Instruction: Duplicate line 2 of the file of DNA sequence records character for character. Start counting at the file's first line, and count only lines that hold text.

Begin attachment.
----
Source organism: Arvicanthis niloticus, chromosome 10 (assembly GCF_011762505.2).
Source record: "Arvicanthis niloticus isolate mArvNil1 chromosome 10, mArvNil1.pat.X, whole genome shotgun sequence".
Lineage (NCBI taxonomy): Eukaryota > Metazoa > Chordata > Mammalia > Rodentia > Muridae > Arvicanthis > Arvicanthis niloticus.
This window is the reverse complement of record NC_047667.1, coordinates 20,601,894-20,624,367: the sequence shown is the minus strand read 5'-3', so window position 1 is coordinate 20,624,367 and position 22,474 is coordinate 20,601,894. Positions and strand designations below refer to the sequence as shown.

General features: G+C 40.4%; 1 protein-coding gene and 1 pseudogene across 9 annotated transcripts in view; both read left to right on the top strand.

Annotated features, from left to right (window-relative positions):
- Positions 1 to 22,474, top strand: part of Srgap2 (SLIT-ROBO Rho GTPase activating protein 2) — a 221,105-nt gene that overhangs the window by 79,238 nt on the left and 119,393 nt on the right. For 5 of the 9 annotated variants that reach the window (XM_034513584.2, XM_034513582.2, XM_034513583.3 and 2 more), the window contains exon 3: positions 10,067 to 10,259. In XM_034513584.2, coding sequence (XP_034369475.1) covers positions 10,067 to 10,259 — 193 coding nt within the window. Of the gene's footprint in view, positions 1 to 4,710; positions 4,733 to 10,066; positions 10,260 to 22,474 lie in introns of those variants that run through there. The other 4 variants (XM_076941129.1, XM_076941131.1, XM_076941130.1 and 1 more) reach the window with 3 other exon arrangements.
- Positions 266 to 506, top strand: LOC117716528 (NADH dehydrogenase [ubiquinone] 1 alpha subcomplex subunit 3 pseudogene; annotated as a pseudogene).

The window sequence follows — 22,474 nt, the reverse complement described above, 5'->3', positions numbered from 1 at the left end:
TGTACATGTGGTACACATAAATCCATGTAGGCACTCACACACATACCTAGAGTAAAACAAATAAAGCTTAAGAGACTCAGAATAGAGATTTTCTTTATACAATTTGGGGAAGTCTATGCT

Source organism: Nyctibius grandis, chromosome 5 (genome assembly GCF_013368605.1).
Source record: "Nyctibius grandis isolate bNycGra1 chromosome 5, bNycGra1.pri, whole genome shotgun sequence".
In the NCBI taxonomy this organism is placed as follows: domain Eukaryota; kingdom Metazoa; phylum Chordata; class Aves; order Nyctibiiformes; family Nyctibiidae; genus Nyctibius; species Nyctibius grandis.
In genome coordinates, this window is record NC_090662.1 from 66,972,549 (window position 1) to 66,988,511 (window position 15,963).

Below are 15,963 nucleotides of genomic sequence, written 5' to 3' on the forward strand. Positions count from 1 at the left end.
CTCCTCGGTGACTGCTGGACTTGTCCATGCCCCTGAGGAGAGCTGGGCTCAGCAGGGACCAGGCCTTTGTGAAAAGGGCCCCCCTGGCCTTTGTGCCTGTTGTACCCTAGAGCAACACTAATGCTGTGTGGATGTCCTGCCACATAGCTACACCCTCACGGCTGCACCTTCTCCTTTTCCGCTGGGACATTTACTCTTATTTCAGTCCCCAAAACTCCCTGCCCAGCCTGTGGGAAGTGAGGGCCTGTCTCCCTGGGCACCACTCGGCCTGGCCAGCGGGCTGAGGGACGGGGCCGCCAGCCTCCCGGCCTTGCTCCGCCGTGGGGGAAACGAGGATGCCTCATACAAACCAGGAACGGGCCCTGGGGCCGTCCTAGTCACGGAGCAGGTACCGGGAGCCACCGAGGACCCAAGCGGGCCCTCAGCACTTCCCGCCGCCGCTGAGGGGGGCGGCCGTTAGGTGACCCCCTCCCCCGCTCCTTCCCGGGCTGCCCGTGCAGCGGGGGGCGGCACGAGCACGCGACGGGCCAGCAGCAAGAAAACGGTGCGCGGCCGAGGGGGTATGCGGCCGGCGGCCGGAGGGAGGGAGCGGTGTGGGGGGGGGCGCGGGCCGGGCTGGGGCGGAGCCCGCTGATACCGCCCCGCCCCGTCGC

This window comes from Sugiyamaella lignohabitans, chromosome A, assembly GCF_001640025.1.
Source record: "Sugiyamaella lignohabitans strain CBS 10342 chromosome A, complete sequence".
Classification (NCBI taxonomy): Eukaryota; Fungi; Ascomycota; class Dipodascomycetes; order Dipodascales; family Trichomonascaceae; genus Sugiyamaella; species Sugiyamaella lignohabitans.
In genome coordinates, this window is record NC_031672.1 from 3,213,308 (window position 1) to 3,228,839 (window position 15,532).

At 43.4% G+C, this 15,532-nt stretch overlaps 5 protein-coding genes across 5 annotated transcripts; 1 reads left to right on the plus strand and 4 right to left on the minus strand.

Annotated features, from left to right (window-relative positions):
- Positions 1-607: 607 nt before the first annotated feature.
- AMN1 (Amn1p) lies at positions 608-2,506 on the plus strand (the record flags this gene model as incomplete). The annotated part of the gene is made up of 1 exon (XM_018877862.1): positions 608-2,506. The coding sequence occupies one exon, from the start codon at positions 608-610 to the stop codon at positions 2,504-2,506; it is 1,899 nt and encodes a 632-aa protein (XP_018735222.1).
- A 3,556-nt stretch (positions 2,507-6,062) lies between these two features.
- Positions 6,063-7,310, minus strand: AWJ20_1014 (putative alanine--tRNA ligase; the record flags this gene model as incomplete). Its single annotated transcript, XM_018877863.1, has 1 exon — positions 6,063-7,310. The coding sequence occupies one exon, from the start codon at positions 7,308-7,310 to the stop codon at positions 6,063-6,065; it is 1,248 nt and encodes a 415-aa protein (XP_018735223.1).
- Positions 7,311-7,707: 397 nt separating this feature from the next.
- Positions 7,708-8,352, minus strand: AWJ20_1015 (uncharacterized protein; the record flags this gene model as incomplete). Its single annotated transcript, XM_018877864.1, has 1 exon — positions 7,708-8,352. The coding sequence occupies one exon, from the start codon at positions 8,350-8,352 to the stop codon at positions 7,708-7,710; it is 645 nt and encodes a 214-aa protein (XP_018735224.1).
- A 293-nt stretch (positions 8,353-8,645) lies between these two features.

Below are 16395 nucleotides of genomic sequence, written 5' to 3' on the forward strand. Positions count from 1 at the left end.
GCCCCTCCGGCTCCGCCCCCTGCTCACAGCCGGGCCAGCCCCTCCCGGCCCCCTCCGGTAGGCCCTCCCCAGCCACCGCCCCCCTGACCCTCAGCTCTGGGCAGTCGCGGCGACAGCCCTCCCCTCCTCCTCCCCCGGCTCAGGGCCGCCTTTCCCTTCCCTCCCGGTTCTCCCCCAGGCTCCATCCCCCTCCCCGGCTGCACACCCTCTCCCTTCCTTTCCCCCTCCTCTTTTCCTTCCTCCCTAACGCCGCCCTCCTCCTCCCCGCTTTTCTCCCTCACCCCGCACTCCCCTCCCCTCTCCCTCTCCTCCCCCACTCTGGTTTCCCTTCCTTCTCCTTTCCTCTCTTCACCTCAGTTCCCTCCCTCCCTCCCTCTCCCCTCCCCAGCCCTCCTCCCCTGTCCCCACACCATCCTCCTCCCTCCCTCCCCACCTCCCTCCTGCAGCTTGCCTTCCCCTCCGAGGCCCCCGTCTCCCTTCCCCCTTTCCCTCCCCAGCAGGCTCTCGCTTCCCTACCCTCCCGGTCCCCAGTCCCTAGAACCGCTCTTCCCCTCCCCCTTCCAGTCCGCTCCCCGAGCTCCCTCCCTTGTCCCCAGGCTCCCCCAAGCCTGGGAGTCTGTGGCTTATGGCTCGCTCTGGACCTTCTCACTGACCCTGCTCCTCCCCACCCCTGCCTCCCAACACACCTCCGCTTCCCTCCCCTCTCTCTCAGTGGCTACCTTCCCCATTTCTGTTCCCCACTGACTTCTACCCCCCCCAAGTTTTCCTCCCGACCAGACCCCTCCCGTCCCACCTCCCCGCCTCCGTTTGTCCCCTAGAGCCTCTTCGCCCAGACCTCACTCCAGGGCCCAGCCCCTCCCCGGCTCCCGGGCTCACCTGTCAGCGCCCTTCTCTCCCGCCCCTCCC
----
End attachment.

Source record: "Arvicanthis niloticus isolate mArvNil1 chromosome 10, mArvNil1.pat.X, whole genome shotgun sequence".